Ridgely Evers, founder of online service NetBooks (creator of Intuit’s QuickBooks) (and panelist at the Third Annual Small Business Summit 2008) has lamented that small businesses should consider buying used notebooks. His rationale is that when the laptop needs to be replaced you can afford to buy 2 or 3 laptops as spares and easily swap out the hard disk of the old one and use it in the new (for you), used, notebook.
IT journalist David Strom recently defended the case for low cost notebooks, as well, by suggesting that laptop buyers consider a $300 Asus notebook rather than a more expensive one from HP, Dell, Lenovo or Gateway.
He writes It makes sense to buy something that you can expense, throw away (or give to your users to keep as their own) or replace within a year. Think of how much money you currently spend on the fancier laptops that break down, get lost or damaged. Dribble some soda in its keyboard? No problem! Tossed from the overhead luggage bin by mistake? You can pick up another one tomorrow for not much more than a nice dinner.
The Asus notebook does not come with any fancy bells or whistles. In fact it comes with Linux and does not come with Microsoft Office. You can download a free version of OpenOffice however, which works quite well for most basic office productivity tasks.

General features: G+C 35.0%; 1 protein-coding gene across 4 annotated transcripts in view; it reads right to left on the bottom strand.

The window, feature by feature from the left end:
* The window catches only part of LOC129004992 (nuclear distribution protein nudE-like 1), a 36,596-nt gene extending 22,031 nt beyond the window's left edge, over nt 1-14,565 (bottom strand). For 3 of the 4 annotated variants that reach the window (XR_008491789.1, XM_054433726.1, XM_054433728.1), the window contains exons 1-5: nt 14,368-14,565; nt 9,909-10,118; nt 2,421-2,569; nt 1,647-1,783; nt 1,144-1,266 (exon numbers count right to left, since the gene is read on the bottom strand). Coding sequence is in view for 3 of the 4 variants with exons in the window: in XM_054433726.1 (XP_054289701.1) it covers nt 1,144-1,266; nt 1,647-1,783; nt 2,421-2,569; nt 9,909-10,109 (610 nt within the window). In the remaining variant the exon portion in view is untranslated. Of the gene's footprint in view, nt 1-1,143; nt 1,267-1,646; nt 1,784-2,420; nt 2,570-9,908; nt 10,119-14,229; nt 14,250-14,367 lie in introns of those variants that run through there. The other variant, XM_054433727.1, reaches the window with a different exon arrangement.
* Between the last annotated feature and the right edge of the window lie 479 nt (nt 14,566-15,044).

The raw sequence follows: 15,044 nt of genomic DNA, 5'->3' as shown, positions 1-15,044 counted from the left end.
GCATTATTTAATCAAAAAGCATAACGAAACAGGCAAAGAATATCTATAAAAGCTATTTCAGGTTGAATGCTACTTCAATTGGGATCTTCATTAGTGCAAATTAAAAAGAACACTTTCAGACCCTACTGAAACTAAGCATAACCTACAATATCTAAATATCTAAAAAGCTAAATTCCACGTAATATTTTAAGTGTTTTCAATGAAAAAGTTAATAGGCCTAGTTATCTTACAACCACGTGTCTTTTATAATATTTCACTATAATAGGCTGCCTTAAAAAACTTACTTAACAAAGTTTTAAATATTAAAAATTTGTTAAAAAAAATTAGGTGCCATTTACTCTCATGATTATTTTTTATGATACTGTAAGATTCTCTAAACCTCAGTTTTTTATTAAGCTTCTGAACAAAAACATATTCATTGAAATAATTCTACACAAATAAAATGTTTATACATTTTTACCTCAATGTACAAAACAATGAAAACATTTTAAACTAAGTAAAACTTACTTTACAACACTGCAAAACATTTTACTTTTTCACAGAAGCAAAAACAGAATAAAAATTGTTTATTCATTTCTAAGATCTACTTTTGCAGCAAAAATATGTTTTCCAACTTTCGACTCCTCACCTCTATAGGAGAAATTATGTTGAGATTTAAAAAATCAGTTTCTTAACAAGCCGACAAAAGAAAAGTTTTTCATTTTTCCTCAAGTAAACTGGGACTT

Buying a notebook with Linux and OpenOffice is tempting, especially if it saves you hundreds of dollars, and could be useful for some businesses. However, if you know NOTHING about technology and from time to time ask others to help you – especially on the road – going with Linux could be a gamble.
If something goes wrong, you’ll find more super-geeks or at least technically inclined people who could assist with a Microsoft Windows 2000, XP or Visa issue than Linux.
If you have local support for Linux, it’s definitely a viable option. if you don’t – stick with what you know best.